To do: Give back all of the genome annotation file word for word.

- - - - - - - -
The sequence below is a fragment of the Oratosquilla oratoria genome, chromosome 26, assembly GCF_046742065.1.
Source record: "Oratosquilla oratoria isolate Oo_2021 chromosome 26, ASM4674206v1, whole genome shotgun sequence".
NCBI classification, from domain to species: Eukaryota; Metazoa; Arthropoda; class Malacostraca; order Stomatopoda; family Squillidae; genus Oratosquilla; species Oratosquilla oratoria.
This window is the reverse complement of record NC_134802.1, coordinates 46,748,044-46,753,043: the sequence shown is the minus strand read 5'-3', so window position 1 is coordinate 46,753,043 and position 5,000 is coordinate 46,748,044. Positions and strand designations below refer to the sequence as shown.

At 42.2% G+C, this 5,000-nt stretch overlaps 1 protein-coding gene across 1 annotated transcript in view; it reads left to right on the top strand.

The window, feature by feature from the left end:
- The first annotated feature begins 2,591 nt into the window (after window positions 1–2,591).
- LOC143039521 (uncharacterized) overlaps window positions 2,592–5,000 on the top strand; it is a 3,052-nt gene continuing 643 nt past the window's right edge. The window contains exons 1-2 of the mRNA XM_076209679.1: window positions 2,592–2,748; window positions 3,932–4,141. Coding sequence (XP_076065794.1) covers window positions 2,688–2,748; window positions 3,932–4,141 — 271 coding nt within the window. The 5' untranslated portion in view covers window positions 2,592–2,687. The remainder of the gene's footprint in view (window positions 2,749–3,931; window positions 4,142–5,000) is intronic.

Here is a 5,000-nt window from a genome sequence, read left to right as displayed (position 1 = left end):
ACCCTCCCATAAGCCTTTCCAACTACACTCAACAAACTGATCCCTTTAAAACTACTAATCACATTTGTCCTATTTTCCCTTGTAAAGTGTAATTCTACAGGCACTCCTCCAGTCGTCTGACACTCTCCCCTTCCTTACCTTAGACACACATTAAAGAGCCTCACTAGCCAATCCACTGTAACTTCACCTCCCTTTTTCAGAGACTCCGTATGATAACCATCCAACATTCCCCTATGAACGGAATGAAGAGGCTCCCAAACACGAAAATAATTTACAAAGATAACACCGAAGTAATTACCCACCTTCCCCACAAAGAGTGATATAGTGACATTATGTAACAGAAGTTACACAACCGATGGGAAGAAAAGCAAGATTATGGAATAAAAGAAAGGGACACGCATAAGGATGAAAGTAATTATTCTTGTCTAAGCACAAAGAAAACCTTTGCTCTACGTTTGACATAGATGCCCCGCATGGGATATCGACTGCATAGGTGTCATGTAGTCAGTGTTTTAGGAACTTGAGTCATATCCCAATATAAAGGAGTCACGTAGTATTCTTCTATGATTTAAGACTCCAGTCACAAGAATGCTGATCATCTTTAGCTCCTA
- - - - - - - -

The sequence below is a fragment of the Oratosquilla oratoria genome, chromosome 26, assembly GCF_046742065.1.
Source record: "Oratosquilla oratoria isolate Oo_2021 chromosome 26, ASM4674206v1, whole genome shotgun sequence".
NCBI classification, from domain to species: Eukaryota; Metazoa; Arthropoda; class Malacostraca; order Stomatopoda; family Squillidae; genus Oratosquilla; species Oratosquilla oratoria.
This window is the reverse complement of record NC_134802.1, coordinates 46,748,044-46,753,043: the sequence shown is the minus strand read 5'-3', so window position 1 is coordinate 46,753,043 and position 5,000 is coordinate 46,748,044. Positions and strand designations below refer to the sequence as shown.

At 42.2% G+C, this 5,000-nt stretch overlaps 1 protein-coding gene across 1 annotated transcript in view; it reads left to right on the top strand.

The window, feature by feature from the left end:
- The first annotated feature begins 2,591 nt into the window (after window positions 1–2,591).
- LOC143039521 (uncharacterized) overlaps window positions 2,592–5,000 on the top strand; it is a 3,052-nt gene continuing 643 nt past the window's right edge. The window contains exons 1-2 of the mRNA XM_076209679.1: window positions 2,592–2,748; window positions 3,932–4,141. Coding sequence (XP_076065794.1) covers window positions 2,688–2,748; window positions 3,932–4,141 — 271 coding nt within the window. The 5' untranslated portion in view covers window positions 2,592–2,687. The remainder of the gene's footprint in view (window positions 2,749–3,931; window positions 4,142–5,000) is intronic.

Here is a 5,000-nt window from a genome sequence, read left to right as displayed (position 1 = left end):
ACCCTCCCATAAGCCTTTCCAACTACACTCAACAAACTGATCCCTTTAAAACTACTAATCACATTTGTCCTATTTTCCCTTGTAAAGTGTAATTCTACAGGCACTCCTCCAGTCGTCTGACACTCTCCCCTTCCTTACCTTAGACACACATTAAAGAGCCTCACTAGCCAATCCACTGTAACTTCACCTCCCTTTTTCAGAGACTCCGTATGATAACCATCCAACATTCCCCTATGAACGGAATGAAGAGGCTCCCAAACACGAAAATAATTTACAAAGATAACACCGAAGTAATTACCCACCTTCCCCACAAAGAGTGATATAGTGACATTATGTAACAGAAGTTACACAACCGATGGGAAGAAAAGCAAGATTATGGAATAAAAGAAAGGGACACGCATAAGGATGAAAGTAATTATTCTTGTCTAAGCACAAAGAAAACCTTTGCTCTACGTTTGACATAGATGCCCCGCATGGGATATCGACTGCATAGGTGTCATGTAGTCAGTGTTTTAGGAACTTGAGTCATATCCCAATATAAAGGAGTCACGTAGTATTCTTCTATGATTTAAGACTCCAGTCACAAGAATGCTGATCATCTTTAGCTCCTA